The suggested policy is this: Federal agencies that fund research should recommend (or even require) as a condition of funding that the copyrights of articles or other works describing research that has been supported by those agencies remain with the author.

Free Internet access to traditional journals. American Scientist 86(5): 463-471. (1998)
by T.J. Walker

Can scientists find ways to share published research results without high cost? The experiences of one society suggest it can be done cheaply, even profitably.

The American Scientist forum on this topic attracted 146 subscribers and numerous postings.

A PowerPoint97 slide set of the author’s version of figures 1a, 1b, 2a, 2b, 3, 4, 5, 6, and 7 is here made available by the copyright holder with no restrictions whatsoever [629 KB]. (Two of the slides include CorelDraw! clip art, which may be re-used by others according to (liberal) policies that are distributed with the CorelDraw! program.)

Reforming scholarly publishing in the sciences: a librarian perspective. Notices AMS 45: 475-486.
(April 1998)
by Joseph J. Branin and Mary Case

Scholarly publishing may be a precarious occupation, but to librarians publishers seem to end up in control of this cycle, with the ownership of scholarship and with the right to sell it as a commodity.”

By placing ownership of publications outside the circle of the academy, scholars run the risk of making their works unaffordable and unavailable to research libraries.”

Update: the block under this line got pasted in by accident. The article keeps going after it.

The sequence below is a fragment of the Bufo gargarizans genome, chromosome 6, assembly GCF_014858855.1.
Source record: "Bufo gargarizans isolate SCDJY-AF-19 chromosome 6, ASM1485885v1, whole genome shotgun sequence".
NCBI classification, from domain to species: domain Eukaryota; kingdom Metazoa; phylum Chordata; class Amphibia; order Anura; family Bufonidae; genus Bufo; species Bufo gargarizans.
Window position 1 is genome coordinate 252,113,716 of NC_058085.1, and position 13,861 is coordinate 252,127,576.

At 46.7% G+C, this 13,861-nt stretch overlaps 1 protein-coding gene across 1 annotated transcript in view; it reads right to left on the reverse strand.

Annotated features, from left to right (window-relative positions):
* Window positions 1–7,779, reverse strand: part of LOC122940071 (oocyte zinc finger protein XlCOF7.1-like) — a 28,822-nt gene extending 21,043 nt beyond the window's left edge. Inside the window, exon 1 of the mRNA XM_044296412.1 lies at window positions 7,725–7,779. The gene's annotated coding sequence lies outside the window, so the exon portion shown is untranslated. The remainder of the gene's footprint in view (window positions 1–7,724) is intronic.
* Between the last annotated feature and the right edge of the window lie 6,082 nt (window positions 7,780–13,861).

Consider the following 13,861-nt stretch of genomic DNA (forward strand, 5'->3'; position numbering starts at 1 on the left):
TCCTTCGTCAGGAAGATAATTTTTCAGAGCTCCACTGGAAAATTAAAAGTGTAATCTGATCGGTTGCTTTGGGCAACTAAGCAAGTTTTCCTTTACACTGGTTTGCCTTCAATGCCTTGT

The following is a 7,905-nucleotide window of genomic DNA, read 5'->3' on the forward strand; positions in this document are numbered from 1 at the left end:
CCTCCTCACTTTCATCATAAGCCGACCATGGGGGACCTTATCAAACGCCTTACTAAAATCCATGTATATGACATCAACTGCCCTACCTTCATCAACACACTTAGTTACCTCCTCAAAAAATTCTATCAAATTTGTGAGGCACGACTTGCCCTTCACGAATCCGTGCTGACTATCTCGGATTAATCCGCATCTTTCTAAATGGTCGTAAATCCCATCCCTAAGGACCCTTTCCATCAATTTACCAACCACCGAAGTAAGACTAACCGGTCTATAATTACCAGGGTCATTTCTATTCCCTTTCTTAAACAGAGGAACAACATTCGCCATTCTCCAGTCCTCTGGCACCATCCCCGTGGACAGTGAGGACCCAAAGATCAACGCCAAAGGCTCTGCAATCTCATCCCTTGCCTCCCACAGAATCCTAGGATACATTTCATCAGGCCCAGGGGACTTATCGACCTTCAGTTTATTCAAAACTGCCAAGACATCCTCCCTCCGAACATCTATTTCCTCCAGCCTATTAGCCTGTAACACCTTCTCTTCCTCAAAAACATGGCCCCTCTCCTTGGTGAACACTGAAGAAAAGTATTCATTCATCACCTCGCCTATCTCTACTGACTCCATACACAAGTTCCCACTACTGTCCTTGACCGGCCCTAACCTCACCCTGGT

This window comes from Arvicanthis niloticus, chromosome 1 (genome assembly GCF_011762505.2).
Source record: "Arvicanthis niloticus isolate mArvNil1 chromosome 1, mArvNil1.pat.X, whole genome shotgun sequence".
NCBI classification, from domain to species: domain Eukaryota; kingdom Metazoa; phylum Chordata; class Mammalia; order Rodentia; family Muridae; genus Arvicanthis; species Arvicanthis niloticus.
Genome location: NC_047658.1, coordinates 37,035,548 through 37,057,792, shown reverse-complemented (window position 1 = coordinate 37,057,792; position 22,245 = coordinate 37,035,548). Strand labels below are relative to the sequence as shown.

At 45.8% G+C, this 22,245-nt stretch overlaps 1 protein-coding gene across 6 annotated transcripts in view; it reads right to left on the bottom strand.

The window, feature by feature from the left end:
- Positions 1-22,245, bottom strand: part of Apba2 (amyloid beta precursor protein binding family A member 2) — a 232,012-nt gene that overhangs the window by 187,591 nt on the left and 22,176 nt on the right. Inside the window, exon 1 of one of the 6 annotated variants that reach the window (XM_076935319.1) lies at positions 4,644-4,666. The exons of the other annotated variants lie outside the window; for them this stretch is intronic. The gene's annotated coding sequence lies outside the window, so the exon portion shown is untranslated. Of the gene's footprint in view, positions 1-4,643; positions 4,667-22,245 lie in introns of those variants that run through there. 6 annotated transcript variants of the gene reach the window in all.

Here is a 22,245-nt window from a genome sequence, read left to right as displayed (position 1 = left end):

To publish and perish. Policy Perspectives 7(4): 1-12 (March 1998)
based on a national meeting of presidents, chief academic officers, and librarians of major North American research universities, co-sponsored by the Association of Research Libraries, the Association of American Universities, and the Pew Higher Education Roundtable

A moment of opportunity is at hand, occasioned by the potential for peer-reviewed electronic publishing and a sense of desperation spawned by runaway acquisition costs. Missing this opportunity will mean more rapidly accelerating costs, greater commercial control, and, in the end, less access to scholarly communications.”

The economics of electronic journals. Pages 380-393 in R. Ekman and R. Quandt, eds. Technology and
scholarly communication. Univ. Calif. Press. (1999) [earlier versions e-published in Aug. 1997 and Sep. 1998]
by Andrew Odlyzko